All sales contracts are accompanied by insurance. Depending on the terms of the contract, this obligation lies with either the seller or the buyer. If this obligation is not specified, the party who bears the risk of accidental loss of or damage to the goods during transportation must itself be interested in insurance.
In the article of the contract, the parties must provide:
what cargo is subject to insurance; from what risks; which of the parties carries out insurance; in whose favor it is produced.
Usually, the cargo is insured in favor of the buyer or the recipient of the goods at 110% of its value (CIF + 10% price). If the risks are not listed in the contract, then according to international customs, insurance is carried out by the exporter on terms with liability for all risks, but this does not include losses due to intentional actions or negligence, as well as from damage due to internal properties of the goods or military actions.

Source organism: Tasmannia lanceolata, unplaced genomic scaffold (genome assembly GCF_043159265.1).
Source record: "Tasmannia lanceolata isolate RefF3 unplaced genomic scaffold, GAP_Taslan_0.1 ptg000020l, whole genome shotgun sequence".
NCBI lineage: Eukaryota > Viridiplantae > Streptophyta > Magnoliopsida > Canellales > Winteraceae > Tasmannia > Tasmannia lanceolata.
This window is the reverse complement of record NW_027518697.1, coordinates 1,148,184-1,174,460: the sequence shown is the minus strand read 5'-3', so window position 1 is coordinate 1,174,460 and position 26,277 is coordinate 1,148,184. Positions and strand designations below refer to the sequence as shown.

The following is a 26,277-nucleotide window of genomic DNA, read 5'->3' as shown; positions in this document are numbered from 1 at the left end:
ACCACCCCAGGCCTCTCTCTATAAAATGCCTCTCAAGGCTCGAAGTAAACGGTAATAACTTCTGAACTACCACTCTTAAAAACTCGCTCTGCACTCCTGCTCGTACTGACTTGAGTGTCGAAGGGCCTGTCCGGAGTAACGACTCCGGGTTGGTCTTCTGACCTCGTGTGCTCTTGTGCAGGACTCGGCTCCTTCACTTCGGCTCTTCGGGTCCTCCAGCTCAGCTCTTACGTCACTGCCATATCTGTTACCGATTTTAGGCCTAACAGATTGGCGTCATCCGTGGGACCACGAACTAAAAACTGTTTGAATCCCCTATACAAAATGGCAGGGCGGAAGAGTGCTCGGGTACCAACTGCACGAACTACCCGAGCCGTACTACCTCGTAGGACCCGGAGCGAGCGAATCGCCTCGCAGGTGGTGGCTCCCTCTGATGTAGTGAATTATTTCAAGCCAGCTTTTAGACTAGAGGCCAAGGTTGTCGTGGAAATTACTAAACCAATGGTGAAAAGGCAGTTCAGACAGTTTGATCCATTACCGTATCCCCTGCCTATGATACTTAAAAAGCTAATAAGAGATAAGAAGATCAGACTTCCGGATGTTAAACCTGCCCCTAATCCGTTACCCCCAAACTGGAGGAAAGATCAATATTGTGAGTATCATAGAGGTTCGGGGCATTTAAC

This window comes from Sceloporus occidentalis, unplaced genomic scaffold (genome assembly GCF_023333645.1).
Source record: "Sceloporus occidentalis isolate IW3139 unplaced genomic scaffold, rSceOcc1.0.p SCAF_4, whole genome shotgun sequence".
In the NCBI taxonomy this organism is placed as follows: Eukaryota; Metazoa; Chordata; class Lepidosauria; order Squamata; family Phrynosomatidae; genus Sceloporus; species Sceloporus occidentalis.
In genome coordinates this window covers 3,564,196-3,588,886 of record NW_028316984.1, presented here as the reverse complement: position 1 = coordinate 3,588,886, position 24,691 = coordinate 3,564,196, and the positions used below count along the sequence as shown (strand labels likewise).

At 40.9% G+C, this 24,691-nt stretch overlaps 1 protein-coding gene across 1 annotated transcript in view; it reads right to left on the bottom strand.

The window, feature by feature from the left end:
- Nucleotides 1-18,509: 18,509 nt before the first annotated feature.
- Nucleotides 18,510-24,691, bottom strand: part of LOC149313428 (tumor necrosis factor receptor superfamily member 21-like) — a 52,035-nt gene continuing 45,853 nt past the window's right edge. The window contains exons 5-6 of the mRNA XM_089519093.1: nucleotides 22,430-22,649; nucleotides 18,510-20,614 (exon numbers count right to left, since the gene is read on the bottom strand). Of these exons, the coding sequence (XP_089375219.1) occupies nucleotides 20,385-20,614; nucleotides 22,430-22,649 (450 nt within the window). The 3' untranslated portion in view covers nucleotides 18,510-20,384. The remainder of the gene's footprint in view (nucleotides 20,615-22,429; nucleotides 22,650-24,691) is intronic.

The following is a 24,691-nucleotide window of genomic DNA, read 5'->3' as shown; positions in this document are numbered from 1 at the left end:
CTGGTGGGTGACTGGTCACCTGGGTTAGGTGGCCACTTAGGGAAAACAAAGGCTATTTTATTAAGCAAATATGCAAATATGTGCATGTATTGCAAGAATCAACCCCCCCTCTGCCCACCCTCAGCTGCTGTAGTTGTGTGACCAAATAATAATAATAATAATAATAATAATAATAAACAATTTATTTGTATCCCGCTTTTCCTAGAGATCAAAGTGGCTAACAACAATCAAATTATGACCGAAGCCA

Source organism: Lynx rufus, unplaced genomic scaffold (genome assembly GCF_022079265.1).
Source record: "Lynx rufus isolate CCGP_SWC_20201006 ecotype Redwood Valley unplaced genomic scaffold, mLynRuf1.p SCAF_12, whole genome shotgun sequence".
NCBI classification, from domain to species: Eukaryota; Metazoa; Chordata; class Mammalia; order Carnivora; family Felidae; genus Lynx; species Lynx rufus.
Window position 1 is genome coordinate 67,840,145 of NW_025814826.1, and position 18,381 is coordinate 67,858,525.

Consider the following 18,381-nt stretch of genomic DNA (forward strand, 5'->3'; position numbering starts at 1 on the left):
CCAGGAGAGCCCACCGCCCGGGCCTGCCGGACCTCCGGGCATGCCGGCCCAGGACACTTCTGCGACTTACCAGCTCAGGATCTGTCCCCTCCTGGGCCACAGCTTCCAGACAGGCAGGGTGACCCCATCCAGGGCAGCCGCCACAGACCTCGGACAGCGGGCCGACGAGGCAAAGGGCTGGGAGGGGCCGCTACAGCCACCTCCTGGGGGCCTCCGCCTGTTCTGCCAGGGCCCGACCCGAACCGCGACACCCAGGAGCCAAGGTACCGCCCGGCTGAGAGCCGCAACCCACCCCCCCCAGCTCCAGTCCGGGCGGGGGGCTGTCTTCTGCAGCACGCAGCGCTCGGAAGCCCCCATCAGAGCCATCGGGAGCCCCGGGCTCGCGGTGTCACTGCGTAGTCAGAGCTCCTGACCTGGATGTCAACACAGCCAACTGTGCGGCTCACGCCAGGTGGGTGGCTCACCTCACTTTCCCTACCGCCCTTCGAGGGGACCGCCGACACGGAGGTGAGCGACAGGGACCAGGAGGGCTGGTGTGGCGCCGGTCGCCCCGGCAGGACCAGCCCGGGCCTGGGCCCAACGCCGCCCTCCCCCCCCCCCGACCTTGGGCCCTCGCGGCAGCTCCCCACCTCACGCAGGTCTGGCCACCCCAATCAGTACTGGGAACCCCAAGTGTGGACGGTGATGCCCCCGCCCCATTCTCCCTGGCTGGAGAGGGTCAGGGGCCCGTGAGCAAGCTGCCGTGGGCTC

The terms of the insurance contract should include the obligation of exporters to provide buyers with insurance policies or certificates in the event that the seller’s obligations include insurance of the goods.
Liability under the insurance contract begins from the moment when the goods are taken from the warehouse at the point of departure for transportation and continues throughout the transportation (including transshipment and transshipment) until the goods are delivered to the consignee’s warehouse or other warehouse, but not more than 60 days after the goods are unloaded at the consignee’s point.